As the Rye Free Reading Room prepares to celebrate its building’s 100th anniversary, it simultaneously looks to the future to develop a new five-year plan.
Tech-savvy director Kitty Little, who was hired in January 2011, has spent her first 18 months at the library learning the community, library, staff and regulars. Now, she is working with the library board’s planning committee to run a series of strategic planning meetings to develop a 2013-2018 strategic plan that prepares the library to respond to community needs in the digital age.
The Rye Free Reading Room is a private non-profit organization that is 72 percent funded by the city government and relies on gifts and grants to make up the difference, Little said.
“Like many other libraries, we are financially strapped. We have the same municipal budget as we did in 2006,” Little said. Since 2008, the library has cut hours; it is now closed Sundays and Tuesday mornings and is only open one evening a week.
The strategic plan is an attempt to set priorities and create the most efficient library services based on community needs and wants.
“What used to cost the library $25 now costs $150,” Little said. She explained that with a 300 percent increase in demand for e-books, the demand for hard copy has also increased. In addition, libraries are now expected to have books the day they are released and carry large print, audio, multiple copies and, in some places, copies in other languages. Little said Rye library does meet these expectations but wants to figure out how best to plan for a future where technology will drive community needs.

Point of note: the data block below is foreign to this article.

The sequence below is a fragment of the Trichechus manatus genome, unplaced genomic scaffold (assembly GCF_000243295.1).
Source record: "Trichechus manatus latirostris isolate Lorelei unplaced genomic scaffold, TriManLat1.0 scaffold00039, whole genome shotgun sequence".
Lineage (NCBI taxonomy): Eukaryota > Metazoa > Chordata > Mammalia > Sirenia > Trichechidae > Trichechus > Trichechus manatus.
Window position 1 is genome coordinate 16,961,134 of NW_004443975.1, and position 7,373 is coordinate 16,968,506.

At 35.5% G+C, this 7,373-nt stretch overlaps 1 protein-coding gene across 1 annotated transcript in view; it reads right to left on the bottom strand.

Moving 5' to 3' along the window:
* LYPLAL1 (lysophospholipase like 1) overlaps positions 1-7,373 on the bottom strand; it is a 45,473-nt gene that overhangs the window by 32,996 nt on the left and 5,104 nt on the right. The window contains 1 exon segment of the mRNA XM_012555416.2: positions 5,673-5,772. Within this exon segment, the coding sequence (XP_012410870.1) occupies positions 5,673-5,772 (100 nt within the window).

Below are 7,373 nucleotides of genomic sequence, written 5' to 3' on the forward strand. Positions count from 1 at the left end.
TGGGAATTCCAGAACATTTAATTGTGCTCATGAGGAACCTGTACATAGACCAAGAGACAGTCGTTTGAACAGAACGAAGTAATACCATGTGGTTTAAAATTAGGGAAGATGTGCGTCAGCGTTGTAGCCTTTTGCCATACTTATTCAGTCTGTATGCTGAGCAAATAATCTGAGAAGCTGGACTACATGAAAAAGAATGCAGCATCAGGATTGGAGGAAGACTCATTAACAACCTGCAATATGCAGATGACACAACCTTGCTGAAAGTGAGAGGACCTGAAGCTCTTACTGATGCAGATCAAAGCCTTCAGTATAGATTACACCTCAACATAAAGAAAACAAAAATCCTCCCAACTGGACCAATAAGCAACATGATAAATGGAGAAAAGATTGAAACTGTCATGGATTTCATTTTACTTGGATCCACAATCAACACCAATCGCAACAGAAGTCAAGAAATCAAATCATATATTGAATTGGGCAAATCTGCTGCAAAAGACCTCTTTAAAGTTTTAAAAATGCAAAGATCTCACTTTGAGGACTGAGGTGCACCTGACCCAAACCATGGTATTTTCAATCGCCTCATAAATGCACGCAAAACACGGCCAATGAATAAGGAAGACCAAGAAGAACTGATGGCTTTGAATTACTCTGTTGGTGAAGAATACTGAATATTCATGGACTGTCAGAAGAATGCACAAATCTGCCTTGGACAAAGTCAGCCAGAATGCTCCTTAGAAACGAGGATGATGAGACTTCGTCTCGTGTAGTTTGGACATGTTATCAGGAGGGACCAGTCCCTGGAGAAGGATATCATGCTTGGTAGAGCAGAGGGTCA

“Understanding digital natives is very important,” Little said of today’s children. Little has ideas on how to plan for increasingly digital library users, but places a very high value on hearing from current library users and “digital native” parents in order to execute the most effective plan.
“What is it that the community is really looking to us for?” Little asks.
She hopes the public forums, small focus groups with regular library users and strategic planning survey will cover a broad spectrum of the community.
At the library’s first public forum on the plan on Sept. 12, Alan Kirk Gray, chief administrative officer for the Darien Library and the consultant that Rye Free Reading Room board has hired to run the forums, asked participants what the library could do to be better and to change with the community and move into the future.
Only two residents attended the forum but made suggestions like having more copies of popular titles available, a more personal experience with employees, and options for people who work and can’t get to the library during week day hours.
The last two public forums will be held on Tuesday, Sept. 25 from 12:30 to 2 p.m. aiming to attract parents and caregivers, and on Saturday, Oct. 13 from 10-11:30 a.m., aiming to attract those unavailable during the week.
You can also pick up a copy of the survey in the library and it will soon be available on the library's website, ryelibrary.org.
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